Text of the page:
Information contained in this publication is intended for informational purposes only and does not constitute legal advice or opinion, nor is it a substitute for the professional judgment of an attorney.
Just eight months ago, the U.S. Department of Health and Human Services (HHS)'s Centers for Medicare and Medicaid Services (CMS) announced a proposal to raise the ceiling for whistleblower payouts to nearly $10 million from the current cap of $1,000. This increased monetary incentive was just one of many provisions designed to decrease Medicare fraud. While the intention of the proposed rule was to intensify the fight to prevent Medicare fraud and abuse, many critics believed that it would open the floodgates to unsubstantiated fraud claims.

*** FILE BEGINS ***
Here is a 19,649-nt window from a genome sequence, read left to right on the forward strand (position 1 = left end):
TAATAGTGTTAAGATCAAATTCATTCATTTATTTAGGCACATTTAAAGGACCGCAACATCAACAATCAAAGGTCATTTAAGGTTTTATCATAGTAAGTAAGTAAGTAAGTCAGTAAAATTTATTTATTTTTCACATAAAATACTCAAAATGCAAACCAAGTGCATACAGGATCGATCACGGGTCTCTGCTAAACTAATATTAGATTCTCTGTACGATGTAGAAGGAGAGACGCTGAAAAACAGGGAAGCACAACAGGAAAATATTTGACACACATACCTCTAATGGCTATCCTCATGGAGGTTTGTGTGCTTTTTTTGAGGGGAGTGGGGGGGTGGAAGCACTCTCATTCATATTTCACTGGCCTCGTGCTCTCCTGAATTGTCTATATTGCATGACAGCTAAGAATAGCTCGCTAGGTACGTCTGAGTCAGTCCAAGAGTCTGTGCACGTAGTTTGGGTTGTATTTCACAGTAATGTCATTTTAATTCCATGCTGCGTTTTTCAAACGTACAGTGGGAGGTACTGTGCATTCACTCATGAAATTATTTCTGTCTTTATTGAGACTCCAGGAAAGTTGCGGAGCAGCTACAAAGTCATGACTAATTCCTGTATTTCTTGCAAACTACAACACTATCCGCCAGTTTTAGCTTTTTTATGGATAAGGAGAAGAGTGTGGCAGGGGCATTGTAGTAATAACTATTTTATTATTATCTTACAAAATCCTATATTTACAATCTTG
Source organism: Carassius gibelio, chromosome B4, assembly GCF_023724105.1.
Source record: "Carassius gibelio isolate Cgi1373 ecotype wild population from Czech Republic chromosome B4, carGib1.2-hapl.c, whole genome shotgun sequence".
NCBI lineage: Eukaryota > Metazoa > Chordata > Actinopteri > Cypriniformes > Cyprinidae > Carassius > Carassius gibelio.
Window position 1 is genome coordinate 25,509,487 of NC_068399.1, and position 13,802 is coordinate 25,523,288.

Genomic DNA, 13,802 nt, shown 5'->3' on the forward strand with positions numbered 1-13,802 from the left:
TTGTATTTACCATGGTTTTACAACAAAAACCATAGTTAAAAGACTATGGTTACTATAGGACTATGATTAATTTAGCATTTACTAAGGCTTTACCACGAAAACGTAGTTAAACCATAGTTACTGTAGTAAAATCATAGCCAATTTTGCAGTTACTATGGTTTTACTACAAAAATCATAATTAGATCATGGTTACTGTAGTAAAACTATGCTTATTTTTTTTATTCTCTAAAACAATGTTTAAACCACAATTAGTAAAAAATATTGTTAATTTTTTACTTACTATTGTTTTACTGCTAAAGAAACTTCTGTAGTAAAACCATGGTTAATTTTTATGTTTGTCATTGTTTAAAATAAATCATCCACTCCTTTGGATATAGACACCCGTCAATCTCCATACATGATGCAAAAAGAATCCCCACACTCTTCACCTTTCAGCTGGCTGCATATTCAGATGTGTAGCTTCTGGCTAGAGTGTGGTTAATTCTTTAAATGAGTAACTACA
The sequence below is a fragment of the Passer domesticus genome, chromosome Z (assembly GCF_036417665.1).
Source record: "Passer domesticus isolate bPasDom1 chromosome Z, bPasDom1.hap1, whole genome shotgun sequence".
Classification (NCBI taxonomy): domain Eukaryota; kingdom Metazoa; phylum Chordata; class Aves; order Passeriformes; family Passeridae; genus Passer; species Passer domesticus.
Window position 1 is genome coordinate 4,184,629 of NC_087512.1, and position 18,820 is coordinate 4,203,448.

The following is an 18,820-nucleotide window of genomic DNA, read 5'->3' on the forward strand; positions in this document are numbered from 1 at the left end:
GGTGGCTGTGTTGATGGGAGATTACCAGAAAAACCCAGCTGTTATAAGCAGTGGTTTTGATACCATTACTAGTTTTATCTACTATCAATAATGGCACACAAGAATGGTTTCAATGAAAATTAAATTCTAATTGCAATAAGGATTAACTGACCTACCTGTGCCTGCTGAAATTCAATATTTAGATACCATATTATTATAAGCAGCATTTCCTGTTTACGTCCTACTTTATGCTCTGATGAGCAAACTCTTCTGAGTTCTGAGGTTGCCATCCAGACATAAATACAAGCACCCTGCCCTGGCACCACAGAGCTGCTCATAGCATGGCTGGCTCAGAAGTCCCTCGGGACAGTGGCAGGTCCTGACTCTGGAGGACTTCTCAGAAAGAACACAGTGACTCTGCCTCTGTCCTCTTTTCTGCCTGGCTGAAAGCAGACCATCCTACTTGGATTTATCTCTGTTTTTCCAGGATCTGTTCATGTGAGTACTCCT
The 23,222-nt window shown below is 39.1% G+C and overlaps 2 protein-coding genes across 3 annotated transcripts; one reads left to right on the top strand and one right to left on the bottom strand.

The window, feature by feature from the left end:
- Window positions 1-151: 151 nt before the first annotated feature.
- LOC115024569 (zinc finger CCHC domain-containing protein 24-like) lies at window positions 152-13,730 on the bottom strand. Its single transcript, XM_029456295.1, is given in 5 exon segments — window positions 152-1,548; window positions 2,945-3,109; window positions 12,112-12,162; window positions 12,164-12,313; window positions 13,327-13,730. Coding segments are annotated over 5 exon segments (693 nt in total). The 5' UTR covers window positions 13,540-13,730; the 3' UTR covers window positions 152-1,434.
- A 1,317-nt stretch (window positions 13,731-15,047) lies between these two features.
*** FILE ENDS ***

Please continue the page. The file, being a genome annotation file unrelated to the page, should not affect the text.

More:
It appears that CMS took commenters' concerns seriously. Earlier this month, the agency prepared and released a 140-page final rule that includes many provisions previously announced in April, but conspicuously excludes huge monetary incentives for whistleblowers. A fact sheet on the final rule can be found here.
Some of the measures from the final rule include:
- expanding the instances in which a felony conviction can serve as a basis for disbarment of a provider or supplier's enrollment;
- denying enrollment if the enrolling provider, supplier, or owner had an ownership relationship with a previously enrolled provider or supplier that had a Medicare debt;
- revoking Medicare billing privileges after determining the provider or supplier has a pattern or practice of submitting claims for services that fail to meet Medicare requirements; and
- limiting the ability of ambulance suppliers to "backbill" for services performed prior to enrollment.
While the carrot remains small for now, the concept of increased monetary incentives for whistleblowers in the health care industry is not completely foreclosed. CMS has not finalized increased incentives in this rule, but it may finalize them in future rulemaking.